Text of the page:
When will you stop dreaming and start playing? (Photo: Musician “Lights”, Credit: Shandi-lee)
I’ve always wanted to play the guitar.
It started as a kid, listening to my dad play around the fireplace during the holidays. The fantasy continued with Guns N’ Roses and the iconic Slash. From hyperspeed Slayer to classical Segovia, I was mesmerized.
But I never thought I could do it myself.
Despite tackling skills as esoteric as Japanese horseback archery, I somehow put music in a separate “does not apply” category until two years ago. It was simply too frustrating, too overwhelming.
My fascination with guitar wasn’t rekindled until Charlie Hoehn, an employee of mine at the time, showed me the 80/20 approach to learning it.
This post explains how to get the most guitar mileage and versatility in the least time… Read More
At Saison restaurant in SF, taking in the intoxicating aroma of “Buddha’s Hand” citrus.
During research for The 4-Hour Chef, I ate at well over 100 restaurants in NYC and San Francisco. Below are my favorite Slow-Carb Diet dishes and “cheat day” dishes in both cities, as well as markets and suppliers. Thanks for the help, Trippy!
What will you eat this weekend?
New York City Culinary Maps
The Top Slow-Carb Diet Meals (NYC) map, board
The Top Cheat Meals (NYC) map, board
Top Specialty Markets & Suppliers (NYC) map, board
San Francisco Culinary Maps
The Top Slow-Carb Diet Meals (SF) map, board
The Top “Cheat” Meals (SF) map, board
Top Specialty Markets & Suppliers (SF) map, board
All maps can also be found, color-coded by neighborhood, in the Appendices of The 4-Hour Chef.
- Have you found any errors in The 4-Hour Chef? If so, please let me know here: The 4-Hour Chef Errata Form. Please indicate if you’re using Kindle or the hardcover. Thank so much in advance! My team will jump on fixes ASAP.
My first handwritten brainstorm for The 4-Hour Chef, here in a signed copy of The Art of Simple Food by the inimitable Alice Waters.
“Don’t be intimidated by the red. You’re all good writers.”
I remember Professor John McPhee saying this when he handed back our first weekly writing assignment. We were 12 or so college seniors in “The Literature of Fact,” his once-in-a-blue-moon seminar at Princeton University. The red was Pulitzer Prize-winning McPhee’s edits and deletions.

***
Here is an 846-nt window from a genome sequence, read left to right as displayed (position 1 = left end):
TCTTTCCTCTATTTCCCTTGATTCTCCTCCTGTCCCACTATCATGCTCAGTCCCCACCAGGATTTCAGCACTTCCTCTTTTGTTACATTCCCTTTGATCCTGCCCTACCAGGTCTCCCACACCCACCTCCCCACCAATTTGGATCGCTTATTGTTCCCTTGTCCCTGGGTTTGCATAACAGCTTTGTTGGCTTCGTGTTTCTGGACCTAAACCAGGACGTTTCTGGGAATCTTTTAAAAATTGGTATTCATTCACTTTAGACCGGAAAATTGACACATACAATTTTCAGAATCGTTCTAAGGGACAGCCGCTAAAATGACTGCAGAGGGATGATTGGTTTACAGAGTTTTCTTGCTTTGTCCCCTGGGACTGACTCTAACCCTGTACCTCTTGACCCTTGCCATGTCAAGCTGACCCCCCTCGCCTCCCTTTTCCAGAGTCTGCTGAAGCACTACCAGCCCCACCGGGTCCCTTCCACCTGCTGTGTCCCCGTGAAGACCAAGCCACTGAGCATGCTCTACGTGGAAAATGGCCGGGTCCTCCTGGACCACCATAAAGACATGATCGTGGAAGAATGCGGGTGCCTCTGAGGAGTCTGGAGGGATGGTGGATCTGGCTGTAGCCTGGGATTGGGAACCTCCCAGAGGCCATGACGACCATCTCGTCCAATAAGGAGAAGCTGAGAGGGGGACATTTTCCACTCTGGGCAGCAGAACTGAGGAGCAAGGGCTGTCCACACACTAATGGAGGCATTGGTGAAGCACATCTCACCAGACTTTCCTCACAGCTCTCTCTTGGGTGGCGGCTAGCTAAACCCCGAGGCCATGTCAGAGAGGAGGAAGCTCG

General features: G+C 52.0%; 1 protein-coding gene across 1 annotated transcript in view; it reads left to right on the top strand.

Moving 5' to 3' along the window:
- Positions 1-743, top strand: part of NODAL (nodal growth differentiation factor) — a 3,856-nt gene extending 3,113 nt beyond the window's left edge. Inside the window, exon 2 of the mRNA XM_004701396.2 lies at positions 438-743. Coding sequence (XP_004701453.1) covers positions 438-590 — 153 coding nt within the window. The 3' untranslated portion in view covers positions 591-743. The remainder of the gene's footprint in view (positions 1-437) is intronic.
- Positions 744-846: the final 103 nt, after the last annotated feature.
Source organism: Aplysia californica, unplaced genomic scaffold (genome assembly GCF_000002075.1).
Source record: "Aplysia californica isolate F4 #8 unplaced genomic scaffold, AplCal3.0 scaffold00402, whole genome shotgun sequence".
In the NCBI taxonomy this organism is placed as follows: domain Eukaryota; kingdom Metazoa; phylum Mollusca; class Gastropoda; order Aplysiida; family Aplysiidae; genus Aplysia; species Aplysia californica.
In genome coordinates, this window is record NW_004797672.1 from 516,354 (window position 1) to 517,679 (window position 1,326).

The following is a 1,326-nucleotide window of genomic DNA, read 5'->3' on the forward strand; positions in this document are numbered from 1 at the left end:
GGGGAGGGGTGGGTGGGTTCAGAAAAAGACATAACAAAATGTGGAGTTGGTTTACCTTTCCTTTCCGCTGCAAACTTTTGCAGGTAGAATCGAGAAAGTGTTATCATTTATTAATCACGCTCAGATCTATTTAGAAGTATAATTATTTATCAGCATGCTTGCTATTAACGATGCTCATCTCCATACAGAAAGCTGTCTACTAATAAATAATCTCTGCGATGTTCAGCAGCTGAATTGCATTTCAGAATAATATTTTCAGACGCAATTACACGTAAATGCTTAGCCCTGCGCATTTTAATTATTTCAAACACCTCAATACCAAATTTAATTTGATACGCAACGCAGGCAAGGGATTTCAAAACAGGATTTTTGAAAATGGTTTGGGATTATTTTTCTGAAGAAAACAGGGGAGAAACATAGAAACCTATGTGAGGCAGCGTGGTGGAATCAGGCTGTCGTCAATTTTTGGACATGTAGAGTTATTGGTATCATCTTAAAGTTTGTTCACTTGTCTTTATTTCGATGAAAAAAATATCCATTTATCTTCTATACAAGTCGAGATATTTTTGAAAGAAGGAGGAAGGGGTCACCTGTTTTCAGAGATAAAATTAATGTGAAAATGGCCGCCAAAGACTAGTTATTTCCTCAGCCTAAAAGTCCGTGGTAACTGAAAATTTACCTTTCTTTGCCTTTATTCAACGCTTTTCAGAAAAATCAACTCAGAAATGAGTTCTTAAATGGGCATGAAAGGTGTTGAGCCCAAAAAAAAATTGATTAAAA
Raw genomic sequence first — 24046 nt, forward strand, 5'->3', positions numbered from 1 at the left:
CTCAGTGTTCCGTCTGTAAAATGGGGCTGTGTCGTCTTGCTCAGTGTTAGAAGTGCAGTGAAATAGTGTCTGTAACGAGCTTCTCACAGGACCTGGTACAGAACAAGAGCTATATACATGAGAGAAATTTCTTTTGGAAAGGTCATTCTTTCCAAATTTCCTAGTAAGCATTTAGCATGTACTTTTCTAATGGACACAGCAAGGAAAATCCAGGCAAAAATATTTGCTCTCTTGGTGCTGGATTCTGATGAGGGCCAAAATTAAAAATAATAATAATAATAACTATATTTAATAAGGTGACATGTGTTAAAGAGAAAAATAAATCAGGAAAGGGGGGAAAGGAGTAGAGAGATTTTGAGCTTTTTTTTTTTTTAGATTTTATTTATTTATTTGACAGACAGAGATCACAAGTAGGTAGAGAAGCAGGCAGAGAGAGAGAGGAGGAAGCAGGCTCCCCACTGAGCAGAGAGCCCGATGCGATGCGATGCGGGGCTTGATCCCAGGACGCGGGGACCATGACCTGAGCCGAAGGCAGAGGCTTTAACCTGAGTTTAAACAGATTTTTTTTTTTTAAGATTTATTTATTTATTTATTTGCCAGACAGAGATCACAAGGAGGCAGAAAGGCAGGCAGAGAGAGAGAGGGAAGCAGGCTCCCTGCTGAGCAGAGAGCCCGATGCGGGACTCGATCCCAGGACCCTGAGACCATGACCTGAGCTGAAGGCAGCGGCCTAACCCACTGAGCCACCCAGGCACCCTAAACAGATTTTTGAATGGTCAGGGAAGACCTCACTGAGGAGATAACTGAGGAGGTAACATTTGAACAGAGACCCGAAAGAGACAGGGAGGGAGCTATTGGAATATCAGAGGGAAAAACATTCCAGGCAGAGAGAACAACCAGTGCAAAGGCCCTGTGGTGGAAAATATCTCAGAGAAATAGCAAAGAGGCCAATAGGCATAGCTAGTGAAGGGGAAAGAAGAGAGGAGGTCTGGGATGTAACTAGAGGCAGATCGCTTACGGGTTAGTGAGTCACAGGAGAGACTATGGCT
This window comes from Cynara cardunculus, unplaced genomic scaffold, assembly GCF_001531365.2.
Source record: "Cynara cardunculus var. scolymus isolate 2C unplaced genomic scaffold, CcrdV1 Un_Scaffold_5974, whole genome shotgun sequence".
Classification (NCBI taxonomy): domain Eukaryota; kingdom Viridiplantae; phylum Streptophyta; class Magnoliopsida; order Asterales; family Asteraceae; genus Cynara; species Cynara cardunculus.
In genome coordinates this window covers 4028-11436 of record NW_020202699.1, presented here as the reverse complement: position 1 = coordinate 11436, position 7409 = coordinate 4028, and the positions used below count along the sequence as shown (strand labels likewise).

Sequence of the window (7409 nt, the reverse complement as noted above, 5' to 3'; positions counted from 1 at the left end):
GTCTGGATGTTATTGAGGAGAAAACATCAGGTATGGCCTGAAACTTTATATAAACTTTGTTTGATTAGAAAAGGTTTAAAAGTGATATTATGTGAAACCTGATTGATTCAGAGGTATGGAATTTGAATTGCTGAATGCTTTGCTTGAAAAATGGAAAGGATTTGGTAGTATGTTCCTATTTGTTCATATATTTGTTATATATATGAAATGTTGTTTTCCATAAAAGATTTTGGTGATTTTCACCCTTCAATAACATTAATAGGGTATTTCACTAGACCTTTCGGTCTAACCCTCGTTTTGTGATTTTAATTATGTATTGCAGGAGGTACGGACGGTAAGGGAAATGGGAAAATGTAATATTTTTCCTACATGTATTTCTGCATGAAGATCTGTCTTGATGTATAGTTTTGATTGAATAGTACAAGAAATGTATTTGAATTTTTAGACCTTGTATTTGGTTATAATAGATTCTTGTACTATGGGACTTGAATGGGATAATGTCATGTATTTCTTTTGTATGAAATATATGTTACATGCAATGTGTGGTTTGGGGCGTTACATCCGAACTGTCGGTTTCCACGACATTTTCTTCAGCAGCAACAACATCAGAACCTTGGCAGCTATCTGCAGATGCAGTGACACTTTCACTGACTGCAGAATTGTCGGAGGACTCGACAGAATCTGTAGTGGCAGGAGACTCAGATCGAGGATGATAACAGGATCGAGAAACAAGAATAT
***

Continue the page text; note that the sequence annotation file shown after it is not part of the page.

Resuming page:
Each of us looked down in shock. In some cases, his suggestions exceeded our own black text.
Over the subsequent weeks, our writing tightened. Oddly, as the red shrank, as the flowery adjectives and filler disappeared, my grades in every other class shot skyward.
What I learned: writing is the fastest way to improve your thinking. This carry-over is enough reason to put pen to paper, even if you never intend to publish. Just a week or two of writing for friends can work wonders and produce breakthroughs.
The author of the following article is Jeannette Ferrary. I wanted to include this piece in The 4-Hour Chef but, alas, I had to remove more than 250 pages due to space constraints, including gems like this, a nutritional profile of UFC champion GSP, interviews with the incredible Chef Wylie Dufresne, and more.
I’m honored to have the opportunity to write for you, and it’s been an amazing trip. It always is. I’ve known some of you since 2007! Seems like a lifetime ago, and I hope to be alongside you for decades to come. Your reviews are what keep me going during the most stressful times.
On that note, let’s look at the week in review: this launch was very different and very challenging. I couldn’t have done it without you, the tremendous online and offline support, including Hastings and the indies backing this book. Without B&N at the party, my team and I had to innovate and experiment to even scratch the lists. Unorthodox bookselling avenues were created (Panera, BitTorrent, etc.) and many new things were learned.
For instance, BitTorrent conversion is NUTS. Of 210,000 downloads (of this bundle) earlier this week, more than 85,000 clicked through “Support the Author” to the book’s Amazon page. We all had to triple and quadruple check that to believe it. Even at a 1% conversion after clicking an effective “buy now” link, that translates to 850 books… and BitTorrent is only accelerating. Wow.
I also came to understand the hard costs of producing The 4-Hour Chef.